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As a small human, losing a tooth was a bit of an adventure. While I kinda took it for granted, I realised, about 13 years down the road that I'd never actually seen my dog's teeth when they dropped (well, we did get given a bag of teeth when he had a bunch extracted, but that's what inspired it).

So if they drop where do they go? I assume if they get swallowed they ought to come out the other end (but I've never seen that), or is there a difference between human and canid tooth replacement?

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Where did his teeth go?

Cats and dogs will swallow their teeth, if you're lucky you may see it on the floor or fall out from playing with toys. By 6 months of age, most if not all baby teeth should have fallen out.

Retained Deciduous Teeth

Some dogs will have retained baby teeth, this is where the animals adult teeth grow at an area that is next to the deciduous tooth. If not removed you get more tartar and debris build up in between the teeth, which can cause some complications (gingivitis, infection etc.). This is normally seen in small brachycephalics or dogs with narrow mouths.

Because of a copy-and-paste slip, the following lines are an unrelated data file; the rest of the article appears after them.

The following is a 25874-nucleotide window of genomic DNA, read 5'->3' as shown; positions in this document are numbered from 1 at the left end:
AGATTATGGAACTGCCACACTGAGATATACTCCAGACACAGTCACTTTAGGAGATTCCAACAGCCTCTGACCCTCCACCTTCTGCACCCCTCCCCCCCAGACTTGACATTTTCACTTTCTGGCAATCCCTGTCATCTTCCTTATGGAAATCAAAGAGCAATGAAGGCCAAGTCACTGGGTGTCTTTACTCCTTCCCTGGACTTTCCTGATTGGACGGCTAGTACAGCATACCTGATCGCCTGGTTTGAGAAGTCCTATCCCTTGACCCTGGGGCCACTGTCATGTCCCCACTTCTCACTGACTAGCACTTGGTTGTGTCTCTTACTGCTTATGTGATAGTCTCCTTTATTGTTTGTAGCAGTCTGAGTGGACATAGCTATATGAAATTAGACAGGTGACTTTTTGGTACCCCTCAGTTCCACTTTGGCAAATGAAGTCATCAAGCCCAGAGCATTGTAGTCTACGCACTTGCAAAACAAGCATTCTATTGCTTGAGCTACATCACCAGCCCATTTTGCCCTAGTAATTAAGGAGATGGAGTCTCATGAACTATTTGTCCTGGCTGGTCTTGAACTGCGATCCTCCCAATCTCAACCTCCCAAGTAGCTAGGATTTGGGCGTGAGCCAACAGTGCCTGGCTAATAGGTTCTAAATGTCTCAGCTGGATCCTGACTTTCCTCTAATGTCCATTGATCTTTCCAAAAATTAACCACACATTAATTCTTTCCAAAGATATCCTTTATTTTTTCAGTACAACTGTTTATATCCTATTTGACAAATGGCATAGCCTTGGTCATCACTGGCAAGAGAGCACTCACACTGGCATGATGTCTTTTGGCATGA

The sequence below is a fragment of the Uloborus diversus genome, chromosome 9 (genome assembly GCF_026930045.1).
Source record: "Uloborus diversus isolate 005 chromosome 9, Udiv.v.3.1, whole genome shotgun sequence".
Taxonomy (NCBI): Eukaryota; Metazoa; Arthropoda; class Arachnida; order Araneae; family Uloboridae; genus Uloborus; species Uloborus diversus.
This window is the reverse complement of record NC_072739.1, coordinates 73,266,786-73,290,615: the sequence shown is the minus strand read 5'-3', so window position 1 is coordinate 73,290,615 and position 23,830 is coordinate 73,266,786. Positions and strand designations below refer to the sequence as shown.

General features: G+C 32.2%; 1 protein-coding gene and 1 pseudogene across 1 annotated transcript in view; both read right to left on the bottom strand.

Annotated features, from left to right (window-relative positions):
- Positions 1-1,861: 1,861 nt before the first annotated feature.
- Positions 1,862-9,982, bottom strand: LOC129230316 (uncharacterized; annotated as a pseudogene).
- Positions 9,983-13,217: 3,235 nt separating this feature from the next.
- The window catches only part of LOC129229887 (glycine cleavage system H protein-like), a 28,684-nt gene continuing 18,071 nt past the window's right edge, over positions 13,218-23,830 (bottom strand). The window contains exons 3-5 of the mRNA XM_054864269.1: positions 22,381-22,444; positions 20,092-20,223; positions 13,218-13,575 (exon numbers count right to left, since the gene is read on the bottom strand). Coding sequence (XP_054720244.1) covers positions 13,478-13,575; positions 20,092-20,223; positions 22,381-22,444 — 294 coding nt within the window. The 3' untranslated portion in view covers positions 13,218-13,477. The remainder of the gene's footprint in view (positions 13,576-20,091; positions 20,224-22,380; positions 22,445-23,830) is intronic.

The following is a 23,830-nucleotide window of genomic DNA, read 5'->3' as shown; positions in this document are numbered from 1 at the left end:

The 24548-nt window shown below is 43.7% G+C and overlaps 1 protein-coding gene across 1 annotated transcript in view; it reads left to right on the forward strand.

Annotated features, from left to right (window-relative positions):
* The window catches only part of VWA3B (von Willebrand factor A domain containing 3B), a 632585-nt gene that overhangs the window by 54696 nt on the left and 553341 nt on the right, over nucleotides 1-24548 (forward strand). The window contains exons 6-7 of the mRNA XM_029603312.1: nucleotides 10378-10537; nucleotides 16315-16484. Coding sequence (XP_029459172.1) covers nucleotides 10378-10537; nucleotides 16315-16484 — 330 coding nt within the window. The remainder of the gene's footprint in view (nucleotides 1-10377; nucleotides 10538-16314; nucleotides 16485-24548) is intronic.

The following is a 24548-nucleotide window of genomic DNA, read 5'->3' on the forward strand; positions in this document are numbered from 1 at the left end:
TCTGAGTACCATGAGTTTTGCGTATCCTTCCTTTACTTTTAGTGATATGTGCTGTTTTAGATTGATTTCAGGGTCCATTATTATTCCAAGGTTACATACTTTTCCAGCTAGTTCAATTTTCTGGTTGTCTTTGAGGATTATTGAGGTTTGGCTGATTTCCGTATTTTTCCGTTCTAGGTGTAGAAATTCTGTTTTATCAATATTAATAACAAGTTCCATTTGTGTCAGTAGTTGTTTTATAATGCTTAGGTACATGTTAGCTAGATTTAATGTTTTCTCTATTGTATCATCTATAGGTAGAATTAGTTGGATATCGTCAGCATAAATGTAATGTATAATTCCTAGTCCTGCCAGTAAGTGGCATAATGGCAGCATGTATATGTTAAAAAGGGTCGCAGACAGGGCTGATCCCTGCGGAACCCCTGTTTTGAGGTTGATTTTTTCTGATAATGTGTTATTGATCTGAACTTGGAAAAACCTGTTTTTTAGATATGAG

It is not very common in cats.

Are teeth digestible?

I'm going to have to look into this and get back to you on Monday, my thoughts are no - they should come out the other end. I figure the reason why you don't notice teeth in feces is because no one thoroughly digs through dog poo.

After discussing with the DVM at my hospital he has told me that the crown of the tooth will be mostly undigested.

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For our puppy, on many occasions we would hear her crunch them in her mouth (literally chewing on them) after they fell out. She would eat them but due to the crunching/chewing (they would be quite small), you might not visually see them "out the other end".

Other times she would lose them in toys and out in the backyard (where you'd have a hard time finding them as well).

I was told by the Vet that dogs do not generally experience pain or trauma from losing teeth like humans do. They might bleed a little but they carry on as if nothing happened.

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